Morgan Stanley initiated coverage today of CrowdStrike at underweight (aka Sell), due to “growing signs of increased competitive and pricing pressure likely making share gains more difficult”, and that “CrowdStrike’s early leadership position is now increasingly challenged by more competitive next-gen EDR alternatives that are narrowing the functionality gap and offering price points typically at least 15-20%+ less expensive.”
Aka they are valued too high, and competition is coming for them by undercutting pricing in deals. Nothing new here – this has been the case since CRWD’s IPO, in fact.
WHAT THEY DON’T SAY
Morgan Stanley was one of the lead underwriters of the Sentinel One IPO in June.
In July, those underwriters exercised their right to buy 5.25M shares from the IPO. https://www.sentinelone.com/press/sentinelone-announces-unde…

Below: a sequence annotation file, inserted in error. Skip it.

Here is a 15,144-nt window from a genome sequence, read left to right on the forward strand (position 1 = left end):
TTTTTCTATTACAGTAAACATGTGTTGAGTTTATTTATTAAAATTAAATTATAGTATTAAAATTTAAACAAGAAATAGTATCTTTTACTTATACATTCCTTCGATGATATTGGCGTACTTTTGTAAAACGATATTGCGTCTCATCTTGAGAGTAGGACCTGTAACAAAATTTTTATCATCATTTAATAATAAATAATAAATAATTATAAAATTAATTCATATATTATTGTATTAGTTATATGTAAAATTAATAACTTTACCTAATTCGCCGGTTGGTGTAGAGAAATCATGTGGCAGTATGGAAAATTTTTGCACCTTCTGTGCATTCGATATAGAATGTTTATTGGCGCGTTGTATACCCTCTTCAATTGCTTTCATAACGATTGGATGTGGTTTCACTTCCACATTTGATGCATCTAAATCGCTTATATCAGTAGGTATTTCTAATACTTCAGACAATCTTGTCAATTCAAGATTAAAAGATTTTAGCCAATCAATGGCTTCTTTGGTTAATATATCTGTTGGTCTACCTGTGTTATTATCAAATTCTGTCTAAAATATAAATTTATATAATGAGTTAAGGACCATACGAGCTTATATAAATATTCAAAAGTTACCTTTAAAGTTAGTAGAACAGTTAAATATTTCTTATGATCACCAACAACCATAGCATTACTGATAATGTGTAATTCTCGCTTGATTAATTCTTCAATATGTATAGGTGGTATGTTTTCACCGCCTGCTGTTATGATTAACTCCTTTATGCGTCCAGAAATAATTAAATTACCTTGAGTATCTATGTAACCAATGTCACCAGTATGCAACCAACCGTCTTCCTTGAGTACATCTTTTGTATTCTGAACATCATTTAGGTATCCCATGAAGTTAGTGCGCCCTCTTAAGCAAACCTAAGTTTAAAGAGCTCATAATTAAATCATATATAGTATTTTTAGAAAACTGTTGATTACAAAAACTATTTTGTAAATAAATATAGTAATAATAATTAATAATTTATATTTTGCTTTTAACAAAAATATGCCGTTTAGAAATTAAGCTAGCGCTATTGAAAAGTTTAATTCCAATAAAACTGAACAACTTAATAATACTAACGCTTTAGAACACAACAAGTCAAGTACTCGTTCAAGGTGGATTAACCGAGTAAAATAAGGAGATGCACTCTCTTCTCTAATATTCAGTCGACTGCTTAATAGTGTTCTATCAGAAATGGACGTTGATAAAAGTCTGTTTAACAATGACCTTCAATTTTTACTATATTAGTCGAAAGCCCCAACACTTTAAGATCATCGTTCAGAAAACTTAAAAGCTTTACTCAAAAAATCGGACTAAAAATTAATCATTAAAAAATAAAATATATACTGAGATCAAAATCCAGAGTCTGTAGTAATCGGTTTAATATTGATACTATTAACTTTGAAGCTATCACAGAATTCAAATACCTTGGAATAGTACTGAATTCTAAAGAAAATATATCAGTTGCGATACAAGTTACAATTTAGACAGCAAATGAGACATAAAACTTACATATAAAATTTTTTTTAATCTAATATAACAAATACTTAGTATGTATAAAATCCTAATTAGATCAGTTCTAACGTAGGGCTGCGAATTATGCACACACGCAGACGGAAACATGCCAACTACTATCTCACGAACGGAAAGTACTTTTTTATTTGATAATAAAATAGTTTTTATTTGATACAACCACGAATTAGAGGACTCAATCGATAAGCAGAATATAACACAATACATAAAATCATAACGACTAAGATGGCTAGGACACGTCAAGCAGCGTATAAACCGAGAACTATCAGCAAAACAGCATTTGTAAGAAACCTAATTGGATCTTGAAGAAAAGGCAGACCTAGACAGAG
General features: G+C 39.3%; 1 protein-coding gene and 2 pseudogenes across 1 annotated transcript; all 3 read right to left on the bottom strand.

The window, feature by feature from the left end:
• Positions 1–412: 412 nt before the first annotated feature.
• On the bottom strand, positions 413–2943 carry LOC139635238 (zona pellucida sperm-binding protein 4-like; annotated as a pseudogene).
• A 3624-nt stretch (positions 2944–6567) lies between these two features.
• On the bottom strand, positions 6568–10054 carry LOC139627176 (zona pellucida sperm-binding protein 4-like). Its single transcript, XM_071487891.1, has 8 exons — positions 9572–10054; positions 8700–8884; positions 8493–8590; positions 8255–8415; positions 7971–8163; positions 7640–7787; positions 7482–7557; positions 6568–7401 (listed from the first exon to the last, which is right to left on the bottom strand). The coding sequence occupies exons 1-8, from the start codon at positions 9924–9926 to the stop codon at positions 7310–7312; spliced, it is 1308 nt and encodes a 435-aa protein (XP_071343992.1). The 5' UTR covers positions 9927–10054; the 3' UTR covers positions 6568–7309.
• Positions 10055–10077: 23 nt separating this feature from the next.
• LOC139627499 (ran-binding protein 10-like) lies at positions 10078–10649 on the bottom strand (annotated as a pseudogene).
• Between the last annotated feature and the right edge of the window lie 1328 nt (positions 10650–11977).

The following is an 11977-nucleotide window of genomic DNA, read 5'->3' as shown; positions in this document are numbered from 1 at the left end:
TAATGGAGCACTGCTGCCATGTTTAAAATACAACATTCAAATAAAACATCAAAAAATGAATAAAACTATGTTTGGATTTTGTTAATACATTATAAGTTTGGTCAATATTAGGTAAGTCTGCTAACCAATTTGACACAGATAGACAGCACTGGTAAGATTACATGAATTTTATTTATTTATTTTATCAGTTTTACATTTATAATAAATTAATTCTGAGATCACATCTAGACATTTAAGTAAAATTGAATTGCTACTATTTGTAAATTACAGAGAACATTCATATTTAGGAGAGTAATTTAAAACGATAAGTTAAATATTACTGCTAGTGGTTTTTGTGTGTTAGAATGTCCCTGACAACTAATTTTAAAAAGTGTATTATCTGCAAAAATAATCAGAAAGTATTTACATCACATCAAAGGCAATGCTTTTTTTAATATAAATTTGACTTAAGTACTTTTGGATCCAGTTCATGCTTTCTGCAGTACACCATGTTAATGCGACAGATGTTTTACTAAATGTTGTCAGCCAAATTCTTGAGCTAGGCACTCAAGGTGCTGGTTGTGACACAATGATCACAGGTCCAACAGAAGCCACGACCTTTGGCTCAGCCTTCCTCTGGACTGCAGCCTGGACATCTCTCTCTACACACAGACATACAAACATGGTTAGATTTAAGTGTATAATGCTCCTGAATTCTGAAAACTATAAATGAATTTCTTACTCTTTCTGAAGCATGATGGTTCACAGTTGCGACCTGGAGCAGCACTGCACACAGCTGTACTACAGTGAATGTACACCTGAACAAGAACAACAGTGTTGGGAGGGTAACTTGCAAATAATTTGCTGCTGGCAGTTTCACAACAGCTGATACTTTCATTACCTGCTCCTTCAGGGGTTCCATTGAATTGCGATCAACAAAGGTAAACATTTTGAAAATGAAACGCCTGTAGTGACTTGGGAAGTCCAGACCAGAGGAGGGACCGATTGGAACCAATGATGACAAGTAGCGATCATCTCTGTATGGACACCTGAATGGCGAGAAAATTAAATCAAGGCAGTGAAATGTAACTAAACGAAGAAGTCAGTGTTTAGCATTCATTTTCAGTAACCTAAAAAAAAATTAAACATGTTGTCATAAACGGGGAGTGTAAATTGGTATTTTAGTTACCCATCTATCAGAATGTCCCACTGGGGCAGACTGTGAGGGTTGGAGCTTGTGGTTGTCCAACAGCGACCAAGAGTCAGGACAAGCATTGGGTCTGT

In tandem with all that, Morgan Stanley initiated overweight (aka Buy) on Sentinel One.
So they don’t seem to mind the way tinier upstart (that they own) being valued as one of the top most expensive stocks in the SaaS (way above CrowdStrike) in this same highly competitive market.
BTIG earlier this month downgraded to Neutral on fears of Sentinel One rising as competition.
Mizuho today however, said the opposite on CrowdStrike, and maintained their Buy rating with target raise from $315 to $360.
Luckily, we now have Sentinel One as a public company, and can easily trace how they are doing. They seem to be capturing smaller customers, as CrowdStrike is growing ARR way more for its cust growth rate. Last Q, CRWD added +1660 costs, S added +600 custs. CRWD added $150.56M net new ARR, S added $36.68M net new ARR.
As Saul mentioned in the past, Sentinel One is operationally disappointing: https://boards.fool.com/sentinel-one-8211-a-thought-experime…
… who normally doesn’t give a crap about sell-side ratings, but wanted to note how the company in today’s downgrade has direct business with and shares in the main competition